It was always going to be a hard act to follow by the media-shy Michael Brand in the footsteps of the self-confessed media junkie Edmund Capon. Brand is a scholar-curator with a brilliant eye and Australian audiences still remember the outstanding exhibitions he curated as the inaugural head of Asian Art at the National Gallery of Australia, including The Age of Angkor: treasures from the National Museum of Cambodia (1992) and the sublime Vision of Kings: art and experience in India (1995).
In Sydney, Brand inherited a poisoned chalice where the gallery had lost most of its long-serving curatorial staff, largely under the stewardship of Anne Flanagan, the gallery’s deputy director. There was also pressure to expand the building that saw the birth of the Sydney Modern dream, which would be completed in time for the gallery’s 150th anniversary in 2021.
There were a couple of ideological objections to the project and others that were simply born out of personal malice to the new director. The first objection was to the concept of an extension as opposed to a second venue, possibly somewhere in western Sydney.
As a personal view, I feel that Sydney needs a one-stop-shop for visual culture; it lacks the depth of collection to parallel the Tate in London, where both Tate Britain and Tate Modern can stage absolutely brilliant exhibitions simultaneously. In the same breath, I would argue strongly for the building of filial branches in Parramatta and Liverpool to show parts of the gallery’s collection.
The second objection is to the site and the proposed building. Some see it as a land grab in the contested territory of The Domain and the building itself as not in harmony with the existing neo-classical mausoleum-like structure.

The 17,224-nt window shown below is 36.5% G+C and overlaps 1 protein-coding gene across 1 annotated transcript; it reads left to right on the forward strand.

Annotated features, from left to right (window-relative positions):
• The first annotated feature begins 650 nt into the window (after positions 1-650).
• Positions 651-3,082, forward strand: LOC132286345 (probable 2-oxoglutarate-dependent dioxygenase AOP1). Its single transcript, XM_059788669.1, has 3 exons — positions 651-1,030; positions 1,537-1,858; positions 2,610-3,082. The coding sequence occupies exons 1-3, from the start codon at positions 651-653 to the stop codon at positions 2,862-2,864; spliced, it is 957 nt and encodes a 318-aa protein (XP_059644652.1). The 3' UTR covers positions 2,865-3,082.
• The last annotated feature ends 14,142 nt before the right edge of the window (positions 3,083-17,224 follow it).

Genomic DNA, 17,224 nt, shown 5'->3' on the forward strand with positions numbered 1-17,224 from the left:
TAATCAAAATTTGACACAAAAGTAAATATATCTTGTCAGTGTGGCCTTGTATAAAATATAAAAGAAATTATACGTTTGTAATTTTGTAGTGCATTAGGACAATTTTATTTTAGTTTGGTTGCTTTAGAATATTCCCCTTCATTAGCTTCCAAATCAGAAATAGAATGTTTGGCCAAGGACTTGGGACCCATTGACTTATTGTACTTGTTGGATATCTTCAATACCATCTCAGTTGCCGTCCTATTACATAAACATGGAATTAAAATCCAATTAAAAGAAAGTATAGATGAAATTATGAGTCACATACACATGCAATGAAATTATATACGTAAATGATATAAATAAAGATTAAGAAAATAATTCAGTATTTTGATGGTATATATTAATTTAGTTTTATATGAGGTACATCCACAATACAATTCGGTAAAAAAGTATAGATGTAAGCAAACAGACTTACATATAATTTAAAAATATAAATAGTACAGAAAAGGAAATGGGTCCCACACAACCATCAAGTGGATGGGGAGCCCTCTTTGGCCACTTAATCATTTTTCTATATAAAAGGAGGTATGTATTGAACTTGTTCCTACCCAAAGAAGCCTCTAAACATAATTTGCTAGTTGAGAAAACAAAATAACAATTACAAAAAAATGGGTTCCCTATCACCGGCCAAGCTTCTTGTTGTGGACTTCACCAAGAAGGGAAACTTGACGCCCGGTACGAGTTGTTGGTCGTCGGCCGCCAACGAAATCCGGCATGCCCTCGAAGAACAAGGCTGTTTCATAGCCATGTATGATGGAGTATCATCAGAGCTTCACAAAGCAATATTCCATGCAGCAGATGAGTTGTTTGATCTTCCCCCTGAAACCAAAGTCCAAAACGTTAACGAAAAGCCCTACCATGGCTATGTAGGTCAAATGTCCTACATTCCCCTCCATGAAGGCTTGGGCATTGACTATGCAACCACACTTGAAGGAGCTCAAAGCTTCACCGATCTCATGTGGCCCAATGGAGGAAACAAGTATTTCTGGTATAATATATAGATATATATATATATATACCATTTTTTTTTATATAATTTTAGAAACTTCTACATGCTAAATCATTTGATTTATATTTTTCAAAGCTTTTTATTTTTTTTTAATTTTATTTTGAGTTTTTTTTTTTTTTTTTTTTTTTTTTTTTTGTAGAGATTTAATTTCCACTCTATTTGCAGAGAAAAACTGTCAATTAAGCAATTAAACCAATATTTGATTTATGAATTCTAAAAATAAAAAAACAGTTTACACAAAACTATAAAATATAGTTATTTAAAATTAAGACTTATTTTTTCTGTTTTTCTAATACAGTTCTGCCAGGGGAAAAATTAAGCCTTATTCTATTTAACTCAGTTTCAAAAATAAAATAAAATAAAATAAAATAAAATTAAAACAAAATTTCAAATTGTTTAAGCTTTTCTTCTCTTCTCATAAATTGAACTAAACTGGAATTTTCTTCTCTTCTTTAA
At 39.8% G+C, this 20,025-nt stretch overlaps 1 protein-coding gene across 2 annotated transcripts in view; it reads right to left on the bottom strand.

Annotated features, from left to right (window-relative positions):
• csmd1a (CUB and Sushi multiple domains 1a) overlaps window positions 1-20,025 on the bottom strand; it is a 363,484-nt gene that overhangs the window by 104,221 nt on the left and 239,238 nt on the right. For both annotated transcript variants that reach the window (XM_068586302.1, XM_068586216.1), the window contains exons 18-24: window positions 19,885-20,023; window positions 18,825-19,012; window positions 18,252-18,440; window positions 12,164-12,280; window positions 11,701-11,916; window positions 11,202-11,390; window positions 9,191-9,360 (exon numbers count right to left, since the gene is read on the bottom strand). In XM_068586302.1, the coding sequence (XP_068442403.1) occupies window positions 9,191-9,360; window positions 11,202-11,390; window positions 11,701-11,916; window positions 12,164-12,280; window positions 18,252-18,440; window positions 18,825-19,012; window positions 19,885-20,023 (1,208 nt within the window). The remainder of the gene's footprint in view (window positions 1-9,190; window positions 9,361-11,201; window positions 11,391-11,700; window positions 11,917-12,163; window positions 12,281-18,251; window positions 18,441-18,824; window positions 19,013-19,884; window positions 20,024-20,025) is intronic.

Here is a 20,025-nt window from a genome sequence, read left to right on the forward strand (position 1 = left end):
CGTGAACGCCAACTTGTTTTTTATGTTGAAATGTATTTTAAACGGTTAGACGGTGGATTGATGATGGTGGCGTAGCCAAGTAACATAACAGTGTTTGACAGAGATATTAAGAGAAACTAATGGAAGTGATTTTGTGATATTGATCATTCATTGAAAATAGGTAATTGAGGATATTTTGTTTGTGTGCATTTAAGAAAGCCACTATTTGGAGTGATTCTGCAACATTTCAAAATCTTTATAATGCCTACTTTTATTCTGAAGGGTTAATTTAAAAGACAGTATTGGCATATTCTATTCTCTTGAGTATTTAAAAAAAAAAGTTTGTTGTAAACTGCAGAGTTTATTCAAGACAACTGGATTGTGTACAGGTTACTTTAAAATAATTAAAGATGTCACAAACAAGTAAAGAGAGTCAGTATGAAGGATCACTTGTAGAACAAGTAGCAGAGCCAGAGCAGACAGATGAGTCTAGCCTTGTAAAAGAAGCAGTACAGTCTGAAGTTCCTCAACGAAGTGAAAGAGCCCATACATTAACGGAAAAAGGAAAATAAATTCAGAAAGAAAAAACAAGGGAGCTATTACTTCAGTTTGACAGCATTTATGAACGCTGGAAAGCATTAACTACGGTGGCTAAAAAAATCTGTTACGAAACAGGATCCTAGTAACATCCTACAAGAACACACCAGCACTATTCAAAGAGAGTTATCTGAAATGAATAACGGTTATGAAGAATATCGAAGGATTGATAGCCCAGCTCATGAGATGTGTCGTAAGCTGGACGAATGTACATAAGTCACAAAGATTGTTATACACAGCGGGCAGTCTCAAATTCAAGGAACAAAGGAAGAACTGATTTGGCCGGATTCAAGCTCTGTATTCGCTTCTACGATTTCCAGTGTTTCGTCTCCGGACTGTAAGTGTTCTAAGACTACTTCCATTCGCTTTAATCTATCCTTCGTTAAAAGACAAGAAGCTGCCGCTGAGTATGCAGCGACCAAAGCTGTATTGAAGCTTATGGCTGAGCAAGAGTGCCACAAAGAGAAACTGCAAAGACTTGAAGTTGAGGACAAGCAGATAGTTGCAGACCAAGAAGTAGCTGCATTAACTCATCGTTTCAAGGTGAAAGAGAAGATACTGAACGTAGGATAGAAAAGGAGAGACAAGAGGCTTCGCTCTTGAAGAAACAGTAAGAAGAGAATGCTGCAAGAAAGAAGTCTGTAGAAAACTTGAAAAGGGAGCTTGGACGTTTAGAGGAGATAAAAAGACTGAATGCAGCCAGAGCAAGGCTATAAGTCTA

These are valid objections, but it is difficult to suggest an alternative adjacent site and there will always be objections to architecture that seeks to transform that which we cherish, particularly a shrine to high culture.
The pyramid at the Louvre was a costly controversy that in retrospect became a much-copied masterpiece. The architectural team Kazuyo Sejima + Ryue Nishizawa / SANAA for Sydney Modern is highly credentialed and the light-filled ambience of the proposed interior and exterior spaces will create bold and engaging spaces.
The criticism of Michael Brand’s managerial style that has been summed up in the recently published little polemical volume Culture Heist: Art versus money by Judith White, the former director of the Art Gallery Society of New South Wales, is not something on which I am competent to comment.
Usually there are several sides to arguments of this nature and we certainly have here one side forcibly presented with no shortage of personal vitriol. However, the hope that funding for the project will never be found has evaporated.
The NSW government in its June 2017 state budget pledged $244 million dollars to the project leaving the gallery to find the remaining $100 million, of which the gallery has already identified $70 million, which includes a commitment of $20 million from the Susan and Isaac Wakil Foundation.
I have little doubt that the extensions will be built and that the crowds will come, but hopefully something of the quiet sanctity of the gallery, and the collegiality of its staff and enthusiasm of its volunteers will be preserved into the future.
GRISHIN'S ART BLOG
Sasha Grishin AM, FAHA is the author of more than 25 books on art, including Australian Art: A History, and has served as the art critic for The Canberra Times for forty years. He is an Emeritus Professor at the Australian National University, Canberra; Guest Curator at the National Gallery of Victoria, Melbourne; and Honorary Principal Fellow, Faculty of Arts, at the University of Melbourne.